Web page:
QUESTION: Our company sponsors a small insured health plan. We’ve heard that all health plans must do a risk analysis to comply with the HIPAA security rule. Is that true and, if so, just what is a risk analysis?
ANSWER: Yes, the HIPAA security rule requires a risk analysis, and there are no special rules that would exempt your plan from this requirement based on its size. Although the security rule does not apply to a health plan that has fewer than 50 participants and is self-administered by the employer that established and maintains the plan, this exception would not apply to your insured plan.
The HIPAA security rule describes a risk analysis as “an accurate and thorough assessment of the potential risks and vulnerabilities to the confidentiality, integrity, and availability of electronic protected health information.” In this context, a “vulnerability” is a flaw or weakness in a security system that could be exploited (intentionally or accidentally) to breach security. “Risk” is determined by assessing both the likelihood that a particular vulnerability will be exploited and the extent of the resulting impact on the health plan.
In performing the risk analysis, it is important to remember that the HIPAA security rule applies only to electronic protected health information (PHI). Employers with insured plans may limit their compliance obligations by minimizing the amount of electronic PHI they create, receive, maintain, or transmit (e.g., by structuring their plan so that all individually identifiable information, such as claims data, is maintained exclusively by the insurer). Also, enrollment information created by the plan sponsor (e.g., when it administers open enrollment) does not constitute PHI since that information is not collected on behalf of the plan. Thus, the risk analysis for a small insured plan like yours can be much simpler than that for a large, self-insured plan where the sponsor performs administrative functions.
As the first step of your analysis, identify all hardware, software, facilities, workstations, and information systems used in storing, receiving, maintaining, or transmitting electronic PHI. You may be surprised at the amount of electronic PHI you have. Next, identify and assess security measures currently in place to protect the electronic PHI, noting specific vulnerabilities and risks. Finally, determine what, if any, additional security measures are needed to respond to the identified vulnerabilities and risks.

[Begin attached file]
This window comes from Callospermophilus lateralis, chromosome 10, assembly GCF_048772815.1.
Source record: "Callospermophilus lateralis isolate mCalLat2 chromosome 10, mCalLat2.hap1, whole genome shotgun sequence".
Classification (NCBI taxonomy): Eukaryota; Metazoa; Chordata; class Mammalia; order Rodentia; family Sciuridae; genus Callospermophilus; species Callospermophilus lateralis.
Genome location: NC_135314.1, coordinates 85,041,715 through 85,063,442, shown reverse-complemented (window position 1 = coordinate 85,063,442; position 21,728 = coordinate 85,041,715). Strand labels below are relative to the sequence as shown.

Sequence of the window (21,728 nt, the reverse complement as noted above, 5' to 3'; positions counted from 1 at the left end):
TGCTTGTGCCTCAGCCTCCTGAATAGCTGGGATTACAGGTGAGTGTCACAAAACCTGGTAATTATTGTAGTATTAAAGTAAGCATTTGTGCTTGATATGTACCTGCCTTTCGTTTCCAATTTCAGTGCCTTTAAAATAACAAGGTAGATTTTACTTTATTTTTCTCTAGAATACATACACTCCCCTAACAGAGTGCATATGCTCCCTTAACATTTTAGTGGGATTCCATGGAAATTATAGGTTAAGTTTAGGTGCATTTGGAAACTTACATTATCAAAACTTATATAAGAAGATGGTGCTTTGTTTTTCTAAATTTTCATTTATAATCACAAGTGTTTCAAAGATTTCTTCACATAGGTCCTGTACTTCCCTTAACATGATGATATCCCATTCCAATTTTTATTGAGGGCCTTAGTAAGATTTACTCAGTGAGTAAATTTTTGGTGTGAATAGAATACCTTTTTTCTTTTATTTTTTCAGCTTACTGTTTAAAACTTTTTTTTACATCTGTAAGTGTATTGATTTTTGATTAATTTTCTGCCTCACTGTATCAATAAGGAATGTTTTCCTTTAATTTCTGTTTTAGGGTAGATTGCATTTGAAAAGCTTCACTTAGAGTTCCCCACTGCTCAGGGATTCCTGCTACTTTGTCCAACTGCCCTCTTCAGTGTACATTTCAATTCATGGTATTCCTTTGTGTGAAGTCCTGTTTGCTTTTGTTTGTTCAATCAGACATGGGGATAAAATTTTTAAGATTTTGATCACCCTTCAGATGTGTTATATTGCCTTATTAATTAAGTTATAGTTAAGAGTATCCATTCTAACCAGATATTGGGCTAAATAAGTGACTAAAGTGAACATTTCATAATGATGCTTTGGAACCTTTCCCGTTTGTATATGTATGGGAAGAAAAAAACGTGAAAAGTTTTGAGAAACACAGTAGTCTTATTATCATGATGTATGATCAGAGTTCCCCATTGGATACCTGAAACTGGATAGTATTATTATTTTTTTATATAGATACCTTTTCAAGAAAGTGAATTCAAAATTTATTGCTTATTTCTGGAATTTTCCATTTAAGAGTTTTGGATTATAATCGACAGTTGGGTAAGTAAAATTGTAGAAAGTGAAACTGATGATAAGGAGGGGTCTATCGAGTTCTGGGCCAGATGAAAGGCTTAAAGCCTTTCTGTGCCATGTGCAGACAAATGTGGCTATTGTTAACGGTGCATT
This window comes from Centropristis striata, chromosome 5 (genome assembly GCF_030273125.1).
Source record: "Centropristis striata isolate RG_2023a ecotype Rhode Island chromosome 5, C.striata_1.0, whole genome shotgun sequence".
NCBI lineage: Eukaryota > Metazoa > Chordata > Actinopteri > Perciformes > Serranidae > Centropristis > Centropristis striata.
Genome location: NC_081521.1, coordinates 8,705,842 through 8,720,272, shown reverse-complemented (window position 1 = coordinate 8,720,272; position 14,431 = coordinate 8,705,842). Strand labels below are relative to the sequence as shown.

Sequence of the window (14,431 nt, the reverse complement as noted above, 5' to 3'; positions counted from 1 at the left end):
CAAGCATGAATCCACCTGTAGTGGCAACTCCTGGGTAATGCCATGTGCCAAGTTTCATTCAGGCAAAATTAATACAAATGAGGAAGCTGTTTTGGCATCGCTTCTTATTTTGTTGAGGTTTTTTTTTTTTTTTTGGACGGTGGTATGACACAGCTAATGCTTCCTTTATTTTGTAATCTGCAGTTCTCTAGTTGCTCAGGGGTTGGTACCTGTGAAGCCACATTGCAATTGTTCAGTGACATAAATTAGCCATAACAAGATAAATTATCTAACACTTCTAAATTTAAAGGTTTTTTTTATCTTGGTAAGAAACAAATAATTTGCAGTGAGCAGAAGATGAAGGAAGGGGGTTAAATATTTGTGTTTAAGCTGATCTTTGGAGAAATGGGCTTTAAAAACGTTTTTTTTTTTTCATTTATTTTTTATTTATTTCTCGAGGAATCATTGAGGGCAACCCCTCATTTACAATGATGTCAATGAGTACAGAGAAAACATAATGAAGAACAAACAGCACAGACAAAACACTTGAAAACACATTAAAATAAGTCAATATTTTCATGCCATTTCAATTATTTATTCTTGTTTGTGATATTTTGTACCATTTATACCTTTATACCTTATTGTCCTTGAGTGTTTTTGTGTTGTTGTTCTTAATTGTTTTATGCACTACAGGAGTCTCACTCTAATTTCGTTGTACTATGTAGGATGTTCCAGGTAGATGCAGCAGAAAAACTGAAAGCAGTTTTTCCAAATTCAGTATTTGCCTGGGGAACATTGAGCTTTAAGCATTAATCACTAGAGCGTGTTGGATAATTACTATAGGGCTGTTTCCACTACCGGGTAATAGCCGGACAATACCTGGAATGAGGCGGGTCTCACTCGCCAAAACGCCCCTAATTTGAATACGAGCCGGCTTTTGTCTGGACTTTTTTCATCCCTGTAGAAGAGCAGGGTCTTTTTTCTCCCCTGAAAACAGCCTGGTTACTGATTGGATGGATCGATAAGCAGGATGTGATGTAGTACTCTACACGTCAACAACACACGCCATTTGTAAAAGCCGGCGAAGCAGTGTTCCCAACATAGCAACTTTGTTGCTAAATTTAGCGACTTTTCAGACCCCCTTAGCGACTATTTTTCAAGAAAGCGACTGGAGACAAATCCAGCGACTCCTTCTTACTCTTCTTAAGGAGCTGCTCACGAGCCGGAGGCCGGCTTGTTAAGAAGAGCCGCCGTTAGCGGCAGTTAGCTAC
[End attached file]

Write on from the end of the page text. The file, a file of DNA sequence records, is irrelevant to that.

It’s particularly important to document completely each step of the risk analysis, including how the health plan reached its conclusions regarding vulnerabilities, risk assessment, and security measures. The security rule does not require perfect security, but in the event of a security breach, a health plan must be able to explain why its security measures were appropriate. Finally, keep in mind that good security is a process, not an event, so health plans should implement ongoing security assessment procedures and be prepared to revise security policies and tools as necessary to respond to changing conditions.
For more information, see EBIA’s HIPAA Portability, Privacy & Security manual at Sections XXIII.F (“Applying the HIPAA Privacy and Security Rules to Group Health Plans and Their Sponsors”), XXIX.B (“What Information Is Protected and What Entities Must Comply?”), and XXX.B.1 (“Standard: Security Management Process”). You may also be interested in our recorded webinar “Learning the Ropes: An Introduction to HIPAA Privacy & Security” (recorded on 1/17/18).
Contributing Editors: EBIA Staff.